Three day weekend, so I got in a good fix…
Saturday: Island Tak
Now that I’ve managed to make a good hit on the yellowtail, I’ve turned my attention toward knocking down some of the other fish on my Top 10 list for the year. Don’t get me wrong, any trip where I take home a yellow is a win. If you have the time, I’ll tell you why I made it #1. One of my fishing buddies was asking me the other day why I created the list. I told him one reason is it’s just something to strive for and measure my personal performance against. Another reason, is that I think a lot of us tend to find a type of fishing that we like, have success at and stick with it. The fish on the list represent a lot of different styles. The best place and ways to catch each varies. The reason I like best is that the list encourages you to venture to other landings and utilize different styles of fishing. If you can become proficient at catching each (and I’m far from it at this point), then you have truly become a complete Southern California angler (salty at least).
Some boats have started to venture offshore in search of tuna (#2 on the list), but it’s still early in the year for them (unless you go long range). Of the fish left (tuna, wsb, lingcod, and that damn sheephead), white seabass is going to be the hardest to cross off, so I tried to get in on the bite going on up north in the Channel Islands. In the week leading up to the trip, several boats had scored, with some limiting out. Supposedly, the bite is best just before and just after the full moon. The full moon was either Friday or Saturday night, so I didn’t know if that was going to hurt us. We’d find out soon enough.
Friday night, I met up with fishing friends Adrian, Deborah and Cruz and boarded the Island Tak out of Channel Islands Sportfishing. It’s a smaller boat (15 max load), but it seems like these smaller boats are the ticket on seabass. Maybe they are quieter and can get into spots the bigger boats can’t? Maybe it’s just less, more focused anglers? We slept on the boat, and it departed at 4am with 11 anglers and the crew of 2, Capt. Steve and deckhand John. We made squid a couple hours later when we got out to Santa Cruz Island. The squid were pretty thick and we made short work of it.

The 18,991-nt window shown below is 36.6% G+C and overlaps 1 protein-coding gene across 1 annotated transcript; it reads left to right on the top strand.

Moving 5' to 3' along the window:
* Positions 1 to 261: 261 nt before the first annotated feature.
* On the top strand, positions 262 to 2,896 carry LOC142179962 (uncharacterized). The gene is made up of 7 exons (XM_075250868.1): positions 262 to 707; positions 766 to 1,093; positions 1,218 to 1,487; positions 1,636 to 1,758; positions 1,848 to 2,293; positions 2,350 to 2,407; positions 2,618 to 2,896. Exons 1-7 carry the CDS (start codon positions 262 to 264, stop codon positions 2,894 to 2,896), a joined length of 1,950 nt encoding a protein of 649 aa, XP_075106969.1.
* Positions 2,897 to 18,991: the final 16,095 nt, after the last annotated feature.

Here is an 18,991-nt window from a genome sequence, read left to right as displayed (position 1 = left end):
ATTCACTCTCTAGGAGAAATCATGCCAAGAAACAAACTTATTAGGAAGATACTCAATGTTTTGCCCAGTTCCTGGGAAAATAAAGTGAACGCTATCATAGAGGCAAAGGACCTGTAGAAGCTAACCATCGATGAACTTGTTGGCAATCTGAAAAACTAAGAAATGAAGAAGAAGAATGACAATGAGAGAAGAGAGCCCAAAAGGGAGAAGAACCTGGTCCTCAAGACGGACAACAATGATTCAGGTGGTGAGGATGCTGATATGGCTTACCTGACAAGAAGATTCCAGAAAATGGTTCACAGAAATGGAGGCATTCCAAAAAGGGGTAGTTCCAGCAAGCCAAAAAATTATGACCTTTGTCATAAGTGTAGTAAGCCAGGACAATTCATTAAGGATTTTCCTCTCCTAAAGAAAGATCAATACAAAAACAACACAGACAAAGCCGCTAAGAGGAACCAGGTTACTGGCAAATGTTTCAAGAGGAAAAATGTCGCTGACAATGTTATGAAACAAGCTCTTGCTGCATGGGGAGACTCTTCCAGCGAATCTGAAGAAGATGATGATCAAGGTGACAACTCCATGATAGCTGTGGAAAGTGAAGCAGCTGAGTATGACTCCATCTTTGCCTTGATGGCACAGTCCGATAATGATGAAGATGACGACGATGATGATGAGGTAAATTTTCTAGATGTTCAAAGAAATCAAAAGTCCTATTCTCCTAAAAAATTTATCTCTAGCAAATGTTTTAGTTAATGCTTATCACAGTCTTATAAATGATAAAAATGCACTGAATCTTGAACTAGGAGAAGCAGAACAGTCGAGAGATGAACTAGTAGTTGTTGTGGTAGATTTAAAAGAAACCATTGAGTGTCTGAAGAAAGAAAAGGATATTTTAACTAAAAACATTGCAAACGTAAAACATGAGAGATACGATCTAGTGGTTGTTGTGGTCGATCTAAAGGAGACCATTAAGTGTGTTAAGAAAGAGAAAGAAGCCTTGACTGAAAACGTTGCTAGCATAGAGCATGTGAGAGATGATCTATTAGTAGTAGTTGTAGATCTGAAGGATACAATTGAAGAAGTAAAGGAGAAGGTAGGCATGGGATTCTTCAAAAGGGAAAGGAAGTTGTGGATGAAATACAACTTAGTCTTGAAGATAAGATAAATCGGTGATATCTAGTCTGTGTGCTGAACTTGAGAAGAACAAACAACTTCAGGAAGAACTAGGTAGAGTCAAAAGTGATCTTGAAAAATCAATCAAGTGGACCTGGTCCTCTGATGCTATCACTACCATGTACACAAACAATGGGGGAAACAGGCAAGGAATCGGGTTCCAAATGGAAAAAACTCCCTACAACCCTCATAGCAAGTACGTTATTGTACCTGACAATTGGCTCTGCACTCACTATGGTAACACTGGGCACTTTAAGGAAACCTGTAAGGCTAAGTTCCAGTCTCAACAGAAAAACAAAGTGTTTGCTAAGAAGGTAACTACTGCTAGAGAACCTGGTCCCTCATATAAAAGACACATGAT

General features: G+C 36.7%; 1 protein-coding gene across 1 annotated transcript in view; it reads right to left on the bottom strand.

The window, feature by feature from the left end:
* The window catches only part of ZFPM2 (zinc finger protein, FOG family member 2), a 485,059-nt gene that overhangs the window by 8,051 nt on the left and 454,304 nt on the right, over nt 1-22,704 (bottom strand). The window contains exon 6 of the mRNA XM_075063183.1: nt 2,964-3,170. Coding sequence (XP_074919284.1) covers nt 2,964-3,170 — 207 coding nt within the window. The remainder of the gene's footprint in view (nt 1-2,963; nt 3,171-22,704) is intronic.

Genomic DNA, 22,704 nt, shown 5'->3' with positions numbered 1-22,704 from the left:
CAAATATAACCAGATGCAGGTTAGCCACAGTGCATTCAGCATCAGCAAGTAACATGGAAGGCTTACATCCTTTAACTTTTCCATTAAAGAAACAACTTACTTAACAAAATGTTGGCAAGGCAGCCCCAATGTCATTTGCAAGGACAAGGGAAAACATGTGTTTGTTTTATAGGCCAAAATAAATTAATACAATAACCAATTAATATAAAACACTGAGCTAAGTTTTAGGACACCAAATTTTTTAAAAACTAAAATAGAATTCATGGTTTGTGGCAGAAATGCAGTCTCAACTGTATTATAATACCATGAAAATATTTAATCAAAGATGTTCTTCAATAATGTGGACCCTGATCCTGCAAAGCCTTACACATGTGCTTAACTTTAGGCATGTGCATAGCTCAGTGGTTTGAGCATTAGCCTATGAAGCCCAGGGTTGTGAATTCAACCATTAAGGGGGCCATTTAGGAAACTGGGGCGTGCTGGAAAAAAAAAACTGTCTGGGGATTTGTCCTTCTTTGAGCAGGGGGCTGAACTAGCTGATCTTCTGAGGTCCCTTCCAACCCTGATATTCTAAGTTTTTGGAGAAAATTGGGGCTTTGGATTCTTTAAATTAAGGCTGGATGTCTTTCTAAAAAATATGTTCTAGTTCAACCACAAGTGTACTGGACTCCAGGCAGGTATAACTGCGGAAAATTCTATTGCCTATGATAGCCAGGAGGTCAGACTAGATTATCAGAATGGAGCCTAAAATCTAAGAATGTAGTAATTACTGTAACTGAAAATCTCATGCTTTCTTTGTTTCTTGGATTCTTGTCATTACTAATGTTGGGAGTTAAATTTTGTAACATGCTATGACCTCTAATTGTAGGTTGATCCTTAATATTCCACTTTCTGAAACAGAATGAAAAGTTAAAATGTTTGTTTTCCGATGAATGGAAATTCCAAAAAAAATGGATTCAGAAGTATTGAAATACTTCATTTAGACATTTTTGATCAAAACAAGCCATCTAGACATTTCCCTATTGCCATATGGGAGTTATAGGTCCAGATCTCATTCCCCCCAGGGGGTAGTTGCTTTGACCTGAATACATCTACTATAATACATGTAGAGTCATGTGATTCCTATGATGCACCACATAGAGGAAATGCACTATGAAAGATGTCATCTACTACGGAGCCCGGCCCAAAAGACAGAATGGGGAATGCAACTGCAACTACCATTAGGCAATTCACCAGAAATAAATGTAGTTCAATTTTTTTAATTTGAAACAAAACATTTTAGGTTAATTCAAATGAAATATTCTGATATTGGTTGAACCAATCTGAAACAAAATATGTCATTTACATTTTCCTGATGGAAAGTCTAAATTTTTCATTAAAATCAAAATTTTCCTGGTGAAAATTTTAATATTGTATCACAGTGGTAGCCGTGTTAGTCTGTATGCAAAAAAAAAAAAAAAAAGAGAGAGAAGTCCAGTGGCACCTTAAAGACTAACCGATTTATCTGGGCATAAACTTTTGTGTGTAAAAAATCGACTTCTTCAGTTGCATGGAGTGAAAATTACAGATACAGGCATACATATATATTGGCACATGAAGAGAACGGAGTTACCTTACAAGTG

We started the first drift of the day in a spot that Capt. Steve said usually holds a halibut or 2. We were in a little cove, just off the kelp line in about 6o feet of water. Most fished the waist high, longish dropper loop setup that is the standard up there in the northern Channel Islands for targeting halibut and white seabass. I did too using my 40lb rod and 6oz. of lead. I went with a 5/0 Aki twist hook and a live squid. Adrian was down the rail to my right. It wasn’t long before I saw his line go bendo and line was zipping off his spool. Once the initial run was done, Adrian started to gain line on him, punctuated by head shakes. It seemed to be the right kind, and sure enough…nice hali just shy of 30 lbs.
Only the hali for that stop, and then we made a series of short moves in the same general area. Mixed in with all the seabass in the week leading up, there was also a nice hit on yellowtail…a real oddity for this time of year, this far north. Steve sonared a school and we made a try on them. He recommended going with a small (1/8 to 1/4 oz) sliding sinker to the hook, but no takers.
We eventually settled into a spot in the kelp that kicked out some fish. Not the target wsb, halibut or yellows, but a steady pick on whitefish, various rockfish, sheephead, calico bass, and a gang of blacksmith perch caught by Deborah. It was getting close to being time and we made one more move.
Long story short, Adrian had the only biter and it was a nice 18 lb white seabass. That was the day. I didn’t think to ask during the day, but Adrian was using 3/0 hooks and fluoro to get his 2 big scores. On a scratchy day (the whole landing count was only 1 wsb and 2 halibut), it made the difference. Way to go Adrian. I got my share of fish, but gave away most of it. I wanted to go big or nothing and this time it was nothing. It was still a great day on the water…beautiful day, good friends, decent fishing. Thank you to Steve and John. Tight lines!